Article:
Friday, September 23, 2011
Blog readers may be interested in a recent op-ed from former OMB Director Peter Orszag advocating for privatization of the nation's air traffic control system. See Peter Orszag, Private Air-Traffic System Can Soar, Bloomberg Business Week, Sept. 21, 2011 (available here). The notion of freeing air traffic control from the uncertainty of government funding disputes has been on the political radar since at least 1993, when it received prominent mention in the Baliles Commission's recommendations for strengthening the airline industry. Orszag, much like the Baliles Commission, proposes creating a nonprofit entity/government corporation to take over air traffic control. Given the political difficulties that have held up progress on the GPS-based NextGen air traffic control system since the time of the commission, privatization is a debate that is at least worth revisiting.
Thursday, September 22, 2011
Air Transport World reported earlier today that the Chilean antitrust tribunal TDLC had conditionally approved the merger between Chile's LAN airlines and Brazil's TAM. See Aaron Karp, LAN, TAM Gain Conditional Antitrust Approval for Merger, Air Transport World, Sept. 22, 2011 (available here). The two carriers would combine to form LATAM Airlines Group. It will be worth watching how the merger impacts the major transnational alliances as LAN currently belongs to oneworld while TAM is a member of Star Alliance. The TDLC made withdrawal from one of the alliances a condition of approval, though the two airlines have yet to agree to TDLC's conditions.
Wednesday, September 21, 2011
Blog readers may be interested in Michael E. Levine's new paper, Regulation and the Nature of the Firm: The Case of U.S. Regional Airlines (Journal of Law and Economics, Forthcoming; NYU Law and Economics Research Paper No. 11-24, July 18, 2011) (available from SSRN here). From the abstract:
In his pathbreaking article, Ronald H. Coase postulated that the structure of production was determined by the comparative advantage between contracting and hierarchy in securing and coordinating complementary resources (human or material) when the efforts of more than one person were required for production. While Coase considered the possibility that the regulatory context in which activity takes place might also influence the way it is structured, he considered the problem only very generally. This paper suggests that airline deregulation has profoundly affected the structure of firms that operate airline networks by affecting the contractual conditions under which airlines purchase labor inputs, by removing constraints on the extent and nature of the firm’s route network and by changing the competitive environment in which airline firms operate. Where a stable uniform firm structure existed under regulation, airline networks now are organized with a variety of firm structures and individual networks have changed as particular conditions have changed over time. No single structure dominates, although some are more common than others.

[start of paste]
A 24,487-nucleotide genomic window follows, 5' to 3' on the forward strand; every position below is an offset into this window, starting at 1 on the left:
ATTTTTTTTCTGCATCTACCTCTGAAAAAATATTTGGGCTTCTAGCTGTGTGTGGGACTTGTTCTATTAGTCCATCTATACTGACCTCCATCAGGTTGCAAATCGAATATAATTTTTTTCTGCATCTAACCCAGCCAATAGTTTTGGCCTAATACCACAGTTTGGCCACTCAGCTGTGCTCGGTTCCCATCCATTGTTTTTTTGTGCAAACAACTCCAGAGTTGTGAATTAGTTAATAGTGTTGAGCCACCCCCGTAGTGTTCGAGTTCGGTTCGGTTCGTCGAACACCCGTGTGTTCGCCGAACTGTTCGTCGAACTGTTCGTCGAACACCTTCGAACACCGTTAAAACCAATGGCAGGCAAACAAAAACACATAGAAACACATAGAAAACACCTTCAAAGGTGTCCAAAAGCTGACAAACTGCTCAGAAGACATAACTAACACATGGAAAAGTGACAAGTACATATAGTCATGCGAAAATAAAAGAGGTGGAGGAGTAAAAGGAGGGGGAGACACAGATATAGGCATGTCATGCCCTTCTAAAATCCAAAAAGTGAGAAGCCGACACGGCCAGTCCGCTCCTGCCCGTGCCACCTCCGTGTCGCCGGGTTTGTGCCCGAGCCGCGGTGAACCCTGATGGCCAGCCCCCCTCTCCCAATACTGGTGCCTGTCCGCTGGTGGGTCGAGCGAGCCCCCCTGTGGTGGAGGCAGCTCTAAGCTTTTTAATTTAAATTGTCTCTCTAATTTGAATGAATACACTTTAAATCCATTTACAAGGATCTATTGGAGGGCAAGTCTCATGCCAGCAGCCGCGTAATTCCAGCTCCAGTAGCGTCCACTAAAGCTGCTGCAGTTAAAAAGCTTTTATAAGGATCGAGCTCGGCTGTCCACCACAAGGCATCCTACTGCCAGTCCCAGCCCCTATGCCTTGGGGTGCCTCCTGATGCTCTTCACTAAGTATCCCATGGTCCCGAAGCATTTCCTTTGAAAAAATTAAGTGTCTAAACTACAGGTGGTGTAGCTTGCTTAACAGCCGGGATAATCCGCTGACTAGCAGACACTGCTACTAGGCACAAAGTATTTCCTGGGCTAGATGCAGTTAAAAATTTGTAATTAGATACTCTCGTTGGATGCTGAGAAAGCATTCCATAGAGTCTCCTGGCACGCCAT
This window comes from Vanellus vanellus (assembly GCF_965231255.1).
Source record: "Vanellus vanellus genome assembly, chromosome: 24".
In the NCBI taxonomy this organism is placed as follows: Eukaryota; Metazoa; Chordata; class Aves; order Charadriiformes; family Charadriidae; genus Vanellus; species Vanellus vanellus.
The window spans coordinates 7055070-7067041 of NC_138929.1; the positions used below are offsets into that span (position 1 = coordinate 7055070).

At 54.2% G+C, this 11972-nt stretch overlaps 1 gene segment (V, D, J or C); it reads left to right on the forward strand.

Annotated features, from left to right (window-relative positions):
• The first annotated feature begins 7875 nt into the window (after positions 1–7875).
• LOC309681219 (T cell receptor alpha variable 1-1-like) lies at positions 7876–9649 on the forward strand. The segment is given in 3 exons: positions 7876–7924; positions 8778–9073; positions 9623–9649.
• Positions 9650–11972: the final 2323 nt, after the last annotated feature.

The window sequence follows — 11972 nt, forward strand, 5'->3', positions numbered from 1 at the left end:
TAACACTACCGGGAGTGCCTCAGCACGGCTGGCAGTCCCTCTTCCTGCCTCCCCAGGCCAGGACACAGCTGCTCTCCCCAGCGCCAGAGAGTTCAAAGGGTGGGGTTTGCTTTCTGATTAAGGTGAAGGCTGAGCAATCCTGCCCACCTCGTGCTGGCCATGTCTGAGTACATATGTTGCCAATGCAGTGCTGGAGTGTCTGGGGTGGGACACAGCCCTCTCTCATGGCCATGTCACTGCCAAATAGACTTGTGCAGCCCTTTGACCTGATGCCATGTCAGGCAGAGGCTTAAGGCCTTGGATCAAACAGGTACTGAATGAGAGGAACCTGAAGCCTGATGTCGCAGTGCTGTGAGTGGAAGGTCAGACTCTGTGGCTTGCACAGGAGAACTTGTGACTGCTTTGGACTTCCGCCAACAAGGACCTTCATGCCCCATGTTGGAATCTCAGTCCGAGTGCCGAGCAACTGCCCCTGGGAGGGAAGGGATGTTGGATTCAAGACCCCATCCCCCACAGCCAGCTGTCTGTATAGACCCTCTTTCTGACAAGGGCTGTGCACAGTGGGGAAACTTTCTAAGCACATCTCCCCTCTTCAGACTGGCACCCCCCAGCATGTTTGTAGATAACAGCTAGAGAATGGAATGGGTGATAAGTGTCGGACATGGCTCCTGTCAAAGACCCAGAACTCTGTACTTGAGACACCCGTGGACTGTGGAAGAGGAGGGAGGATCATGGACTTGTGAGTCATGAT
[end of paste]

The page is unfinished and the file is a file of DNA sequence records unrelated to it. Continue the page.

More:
Tuesday, September 20, 2011
An article from Reuters today suggests that the ongoing financial difficulties in Europe could pose problems for the aviation industry which relies heavily on French and German banks for the financing of aircraft purchases. See Tim Hepher, French Bank Retreat Raises Aircraft Finance Fears, Reuters, Sept. 20, 2011 (available here). According to the article, the market for second-hand aircraft is more likely to be affected than the market for new aircraft. Of course, one way to lower financing costs would be to eliminate the nationality rule and allow airlines freer access to global capital as discussed in The Emerging Lex Aviatica 42 Geo. J. Int'l L. 639 (2011) available here.
Monday, September 19, 2011
In a September 13 press release, the U.S. DOT, FAA, and Australia's Department of Resources, Energy and Tourism announced a Memorandum of Understanding between the agencies to cooperate on developing clean and sustainable aviation fuels. See FAA press release available here. The agencies will share information and costs and conduct joint research into the viability and effectiveness of alternative fuel sources and programs. While the agreement is a far cry from the types of multinational compacts that will be required for significant progress on reducing aviation emissions, any attempts at international cooperation are encouraging to the extent that they demonstrate a recognition by the contracting states that emissions are a problem facing the global aviation industry, and one that will likely be solved more quickly through multistate efforts.